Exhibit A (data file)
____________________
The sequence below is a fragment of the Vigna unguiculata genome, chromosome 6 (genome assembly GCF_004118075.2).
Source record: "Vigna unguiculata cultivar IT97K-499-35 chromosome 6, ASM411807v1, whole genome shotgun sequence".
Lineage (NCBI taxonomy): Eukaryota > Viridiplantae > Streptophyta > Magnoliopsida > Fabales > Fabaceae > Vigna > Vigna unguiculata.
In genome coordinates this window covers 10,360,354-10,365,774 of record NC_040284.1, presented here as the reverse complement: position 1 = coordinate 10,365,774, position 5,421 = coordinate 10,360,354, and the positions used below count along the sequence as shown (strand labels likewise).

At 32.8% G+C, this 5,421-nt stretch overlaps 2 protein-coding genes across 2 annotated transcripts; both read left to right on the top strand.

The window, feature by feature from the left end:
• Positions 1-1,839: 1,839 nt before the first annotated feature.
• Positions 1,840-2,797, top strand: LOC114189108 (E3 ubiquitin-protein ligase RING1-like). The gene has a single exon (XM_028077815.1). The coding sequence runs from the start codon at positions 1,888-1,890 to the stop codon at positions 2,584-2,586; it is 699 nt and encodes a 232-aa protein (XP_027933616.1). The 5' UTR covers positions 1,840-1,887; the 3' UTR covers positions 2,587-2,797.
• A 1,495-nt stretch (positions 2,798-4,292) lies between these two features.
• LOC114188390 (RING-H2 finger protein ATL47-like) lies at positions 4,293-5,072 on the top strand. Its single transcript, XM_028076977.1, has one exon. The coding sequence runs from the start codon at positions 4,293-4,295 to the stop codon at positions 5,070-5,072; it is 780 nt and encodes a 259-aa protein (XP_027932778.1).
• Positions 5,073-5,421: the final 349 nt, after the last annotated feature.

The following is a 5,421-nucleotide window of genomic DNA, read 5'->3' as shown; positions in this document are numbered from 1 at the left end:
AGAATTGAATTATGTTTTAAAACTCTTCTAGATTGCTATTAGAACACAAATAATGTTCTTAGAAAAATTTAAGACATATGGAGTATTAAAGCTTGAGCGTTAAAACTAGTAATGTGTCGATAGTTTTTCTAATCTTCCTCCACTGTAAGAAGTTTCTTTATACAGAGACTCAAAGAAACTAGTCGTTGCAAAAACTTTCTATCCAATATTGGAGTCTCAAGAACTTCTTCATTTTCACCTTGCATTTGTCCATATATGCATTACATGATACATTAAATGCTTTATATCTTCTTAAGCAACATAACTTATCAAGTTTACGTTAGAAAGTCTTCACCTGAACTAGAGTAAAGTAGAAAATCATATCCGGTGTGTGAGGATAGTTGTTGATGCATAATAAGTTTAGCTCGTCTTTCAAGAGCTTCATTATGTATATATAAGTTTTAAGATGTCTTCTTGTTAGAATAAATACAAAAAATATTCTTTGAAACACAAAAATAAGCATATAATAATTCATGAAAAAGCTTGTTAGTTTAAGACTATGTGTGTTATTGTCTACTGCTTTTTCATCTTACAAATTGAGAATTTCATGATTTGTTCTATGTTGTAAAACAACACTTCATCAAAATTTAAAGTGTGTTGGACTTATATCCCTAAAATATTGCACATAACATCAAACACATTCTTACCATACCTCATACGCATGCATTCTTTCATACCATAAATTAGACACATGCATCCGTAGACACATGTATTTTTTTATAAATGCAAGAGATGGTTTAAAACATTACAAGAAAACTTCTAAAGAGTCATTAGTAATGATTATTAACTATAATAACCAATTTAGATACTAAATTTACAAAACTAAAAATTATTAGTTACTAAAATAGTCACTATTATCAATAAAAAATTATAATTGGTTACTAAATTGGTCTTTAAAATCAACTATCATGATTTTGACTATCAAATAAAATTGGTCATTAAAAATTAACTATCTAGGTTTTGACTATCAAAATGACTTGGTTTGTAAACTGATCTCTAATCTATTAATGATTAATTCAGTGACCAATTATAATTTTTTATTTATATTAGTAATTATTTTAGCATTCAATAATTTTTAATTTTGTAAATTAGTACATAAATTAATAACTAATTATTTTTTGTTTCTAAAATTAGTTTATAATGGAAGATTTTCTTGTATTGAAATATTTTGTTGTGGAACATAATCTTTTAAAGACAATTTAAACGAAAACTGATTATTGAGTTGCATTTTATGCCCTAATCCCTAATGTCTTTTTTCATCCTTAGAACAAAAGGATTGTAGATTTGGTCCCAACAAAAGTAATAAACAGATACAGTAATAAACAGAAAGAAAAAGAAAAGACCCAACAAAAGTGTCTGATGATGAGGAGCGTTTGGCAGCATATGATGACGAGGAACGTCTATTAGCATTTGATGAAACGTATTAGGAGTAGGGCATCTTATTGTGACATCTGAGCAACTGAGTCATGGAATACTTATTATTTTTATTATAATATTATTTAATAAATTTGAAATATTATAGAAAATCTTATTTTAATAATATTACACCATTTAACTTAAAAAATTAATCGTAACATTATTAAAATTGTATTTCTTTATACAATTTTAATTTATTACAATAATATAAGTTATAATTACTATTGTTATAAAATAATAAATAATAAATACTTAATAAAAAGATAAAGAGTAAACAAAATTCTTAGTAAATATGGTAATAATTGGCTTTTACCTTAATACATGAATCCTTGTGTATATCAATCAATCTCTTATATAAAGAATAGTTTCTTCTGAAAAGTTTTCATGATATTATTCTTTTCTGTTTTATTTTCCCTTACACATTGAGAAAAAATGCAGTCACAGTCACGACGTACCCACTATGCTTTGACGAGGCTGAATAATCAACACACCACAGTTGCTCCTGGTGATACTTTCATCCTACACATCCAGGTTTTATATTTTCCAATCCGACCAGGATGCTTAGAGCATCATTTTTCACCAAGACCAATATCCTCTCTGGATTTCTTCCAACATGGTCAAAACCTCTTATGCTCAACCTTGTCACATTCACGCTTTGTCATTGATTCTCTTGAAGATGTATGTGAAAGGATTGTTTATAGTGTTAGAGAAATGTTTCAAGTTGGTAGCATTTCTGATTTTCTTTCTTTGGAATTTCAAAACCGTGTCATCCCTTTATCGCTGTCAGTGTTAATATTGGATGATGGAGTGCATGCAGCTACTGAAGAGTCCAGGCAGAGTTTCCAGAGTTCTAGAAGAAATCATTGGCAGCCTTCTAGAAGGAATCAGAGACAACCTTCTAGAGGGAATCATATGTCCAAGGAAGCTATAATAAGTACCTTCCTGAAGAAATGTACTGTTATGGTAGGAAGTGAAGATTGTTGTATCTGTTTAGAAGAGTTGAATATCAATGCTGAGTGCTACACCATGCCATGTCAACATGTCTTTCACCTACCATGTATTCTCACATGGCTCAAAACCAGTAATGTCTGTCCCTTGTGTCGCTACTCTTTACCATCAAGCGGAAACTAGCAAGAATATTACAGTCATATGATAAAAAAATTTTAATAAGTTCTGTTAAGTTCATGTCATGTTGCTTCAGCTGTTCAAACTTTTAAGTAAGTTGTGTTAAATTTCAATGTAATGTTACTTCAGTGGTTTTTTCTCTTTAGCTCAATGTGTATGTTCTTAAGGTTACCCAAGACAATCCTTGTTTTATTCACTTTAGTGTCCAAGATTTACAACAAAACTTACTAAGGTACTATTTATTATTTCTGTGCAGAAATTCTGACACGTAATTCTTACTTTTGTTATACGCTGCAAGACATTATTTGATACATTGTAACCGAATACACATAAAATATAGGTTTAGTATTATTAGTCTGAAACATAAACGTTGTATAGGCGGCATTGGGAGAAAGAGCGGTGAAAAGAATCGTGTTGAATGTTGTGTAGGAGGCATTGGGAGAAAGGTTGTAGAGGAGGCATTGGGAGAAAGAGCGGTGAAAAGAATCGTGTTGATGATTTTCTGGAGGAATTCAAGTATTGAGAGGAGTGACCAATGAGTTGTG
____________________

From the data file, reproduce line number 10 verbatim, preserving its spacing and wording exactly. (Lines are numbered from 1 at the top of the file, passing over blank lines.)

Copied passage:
• LOC114188390 (RING-H2 finger protein ATL47-like) lies at positions 4,293-5,072 on the top strand. Its single transcript, XM_028076977.1, has one exon. The coding sequence runs from the start codon at positions 4,293-4,295 to the stop codon at positions 5,070-5,072; it is 780 nt and encodes a 259-aa protein (XP_027932778.1).